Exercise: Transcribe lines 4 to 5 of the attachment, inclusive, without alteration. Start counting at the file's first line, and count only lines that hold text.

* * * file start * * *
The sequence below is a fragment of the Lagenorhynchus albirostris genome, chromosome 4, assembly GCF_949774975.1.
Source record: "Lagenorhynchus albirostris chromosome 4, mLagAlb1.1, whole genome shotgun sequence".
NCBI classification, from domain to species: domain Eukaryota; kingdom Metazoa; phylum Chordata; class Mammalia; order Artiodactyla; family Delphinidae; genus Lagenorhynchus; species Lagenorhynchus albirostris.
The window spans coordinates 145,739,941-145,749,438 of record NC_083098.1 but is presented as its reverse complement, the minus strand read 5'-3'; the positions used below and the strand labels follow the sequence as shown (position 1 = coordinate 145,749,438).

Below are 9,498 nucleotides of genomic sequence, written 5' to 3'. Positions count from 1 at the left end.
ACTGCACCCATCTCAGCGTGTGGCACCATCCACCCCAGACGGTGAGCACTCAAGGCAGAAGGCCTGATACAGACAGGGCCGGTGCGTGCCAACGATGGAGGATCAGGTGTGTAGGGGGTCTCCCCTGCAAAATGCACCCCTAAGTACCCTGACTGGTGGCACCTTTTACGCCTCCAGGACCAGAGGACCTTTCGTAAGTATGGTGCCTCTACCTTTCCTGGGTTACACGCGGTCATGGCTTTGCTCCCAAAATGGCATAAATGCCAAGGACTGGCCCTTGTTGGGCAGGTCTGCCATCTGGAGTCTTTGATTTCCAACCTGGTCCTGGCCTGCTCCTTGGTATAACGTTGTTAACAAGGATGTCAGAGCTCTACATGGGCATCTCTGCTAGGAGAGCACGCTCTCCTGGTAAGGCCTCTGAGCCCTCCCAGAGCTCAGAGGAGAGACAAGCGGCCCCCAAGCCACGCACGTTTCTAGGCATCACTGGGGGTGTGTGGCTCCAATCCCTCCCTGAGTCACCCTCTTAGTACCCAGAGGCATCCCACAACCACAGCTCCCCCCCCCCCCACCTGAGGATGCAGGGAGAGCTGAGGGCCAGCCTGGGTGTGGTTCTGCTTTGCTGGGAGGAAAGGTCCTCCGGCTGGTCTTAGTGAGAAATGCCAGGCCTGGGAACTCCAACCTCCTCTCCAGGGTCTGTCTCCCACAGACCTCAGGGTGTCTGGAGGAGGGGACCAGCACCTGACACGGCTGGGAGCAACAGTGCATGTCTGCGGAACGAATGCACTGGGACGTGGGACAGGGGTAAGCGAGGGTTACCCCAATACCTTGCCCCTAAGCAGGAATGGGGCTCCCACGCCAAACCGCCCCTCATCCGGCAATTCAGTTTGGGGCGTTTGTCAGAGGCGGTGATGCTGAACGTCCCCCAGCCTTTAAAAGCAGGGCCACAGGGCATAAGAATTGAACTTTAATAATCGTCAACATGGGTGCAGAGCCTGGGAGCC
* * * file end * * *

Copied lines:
The window spans coordinates 145,739,941-145,749,438 of record NC_083098.1 but is presented as its reverse complement, the minus strand read 5'-3'; the positions used below and the strand labels follow the sequence as shown (position 1 = coordinate 145,749,438).

Below are 9,498 nucleotides of genomic sequence, written 5' to 3'. Positions count from 1 at the left end.